Inside, that impression is reinforced by the show-quality leather trim that even includes leather-covered false floor panels, Recaro front seats, Holden CV8 Monaro (Pontiac GTO) rear seats, dashpad, and custom center console. Besides the leather-covered, six-point rollcage, there's nothing in there to suggest the car's sub-9 second potential and that's just how John likes it.
811 rear-wheel horsepower and a best e.t. of 8.98 seconds at 154 mph is an astonishing result from the 4.0L six
"I've always wanted cars that I could actually drive," John says. "I have no interest in cars that you have to trailer to the track or can really only drive on weekends or once a month. I drive the Mustang to the shops, the gym...I drive it all the time."
It was during this two-year rebuild that the LPG engine combo was developed. No stranger to LPG cars, John had previously owned an XF Falcon that ran a turbo six on gas. However, this new engine was still the subject of intensive research and development, powering an EL Falcon while the Mustang was undergoing the second rebuild that would see it literally rise from the ashes like a Phoenix.
"I wanted to make the power on an easily available pump fuel," John says. "I didn't want to have to mess around with race fuels and stuff like that."
Despite the fact that LPG packs a meaty 102-108RON octane punch, John reiterates that he's come to the end of the line of LPG development using available fuel supply hardware. So, while his exploits have earned the car lots of fans both in Australia and on the Internet, John is elbow-deep in transforming the Mustang once again, including a switch to regular fuel.
"The car has been stripped," he says. "The RRS front end has been changed to a Mustang II-style kit and we're going to see just how much power we can make with an injected setup running premium unleaded pump fuel."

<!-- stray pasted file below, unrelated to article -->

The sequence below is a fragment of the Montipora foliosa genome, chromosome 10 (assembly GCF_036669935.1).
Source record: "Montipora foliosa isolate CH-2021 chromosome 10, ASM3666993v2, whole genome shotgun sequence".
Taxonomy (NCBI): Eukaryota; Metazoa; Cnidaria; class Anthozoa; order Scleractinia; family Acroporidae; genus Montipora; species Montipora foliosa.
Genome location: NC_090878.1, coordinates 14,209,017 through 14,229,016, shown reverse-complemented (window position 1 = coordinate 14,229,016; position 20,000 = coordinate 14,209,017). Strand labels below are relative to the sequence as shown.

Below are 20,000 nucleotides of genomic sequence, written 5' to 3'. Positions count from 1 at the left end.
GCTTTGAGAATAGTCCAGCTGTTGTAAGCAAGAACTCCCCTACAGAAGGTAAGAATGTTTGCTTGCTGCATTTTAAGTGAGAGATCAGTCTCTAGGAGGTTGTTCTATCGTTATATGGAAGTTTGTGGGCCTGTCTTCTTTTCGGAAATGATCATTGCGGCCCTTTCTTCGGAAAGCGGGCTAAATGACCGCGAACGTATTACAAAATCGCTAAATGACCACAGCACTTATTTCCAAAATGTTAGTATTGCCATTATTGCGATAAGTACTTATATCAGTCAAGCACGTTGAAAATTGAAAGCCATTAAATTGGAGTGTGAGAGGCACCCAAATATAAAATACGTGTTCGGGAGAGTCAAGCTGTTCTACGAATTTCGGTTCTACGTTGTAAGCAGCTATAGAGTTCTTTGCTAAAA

John says the long engine and driveline, which includes a Powerglide transmission and 9-inch rearend, will remain unchanged during the switch, with all the alterations occurring to the fuel side of the combo. Either way, John has already shown he's got nothing to prove when it comes to making prodigious power with the humble 4.0L six, but we're still keen to see what happens next.
John Colaidis' 1965 Mustang coupe
- '00 AU Falcon 4.0L inline six
- Stock crank with main cap girdle
- Scat H-beam rods
- SPS pistons (7.4:1-compression), Hastings rings
- CNC-ported aluminum head
- Wade solid camshaft
- Custom billet 2.1:1 rocker arms
- ARP head studs
- SPAL electric fans
- 480-cfm GRA LPG throttle body
- Custom Tunnel Vision intake manifold
- Triple B2 LPG converters
- Garrett GTX45 turbo at 40 psi
- Turbosmart eBoost2 electronic boost controller
- MSD 6AL-2 ignition
- MSD HVC-2 coil
- ICE 9mm spark leads
- Haltech wide-band air/fuel sensor
- Custom Powerglide two-speed automatic
- 3,000-rpm TCE stall converter
- Ford 9-inch
- 3.50 gears
- Full spool
- 31-spline billet axles
- Tunnel Vision exhaust manifold
- 4-inch straight through exhaust with optional 4-inch dump pipe
- Front: RRS struts and springs, chassis subframe connectors
- Rear: Reset leaf springs, relocated shock mounts, QA1 shocks, Slide-a-Link traction bars, mini-tubs
- Front: RRS disc, 11.8-inch slotted rotors, RRS two-piston calipers
- Rear: Nissan disc, R32 Skyline rotors and calipers
- Front: Centerline Convo Pro, 15x6
- Rear: Centerline Convo Pro, 15x10
- Front: Maxxis P205/55R15 radials
- Rear: Mickey Thompson P275/60R15 ET Street radials
SAAS steering wheel, Recaro front seats, Holden CV8 Monaro rear buckets, tan leather trim, tan leather false floors and center console, suede roof lining, Auto Meter gauges, Billet Specialties pedals, billet window and door handles, TCI Outlaw shifter, six-point leather-trimmed rollcage, Clarion head unit
- House of Kolor Tangello
- Over $100,000
- Two years
Tunnel Vision, D&D Smash Repairs, Preston Automatics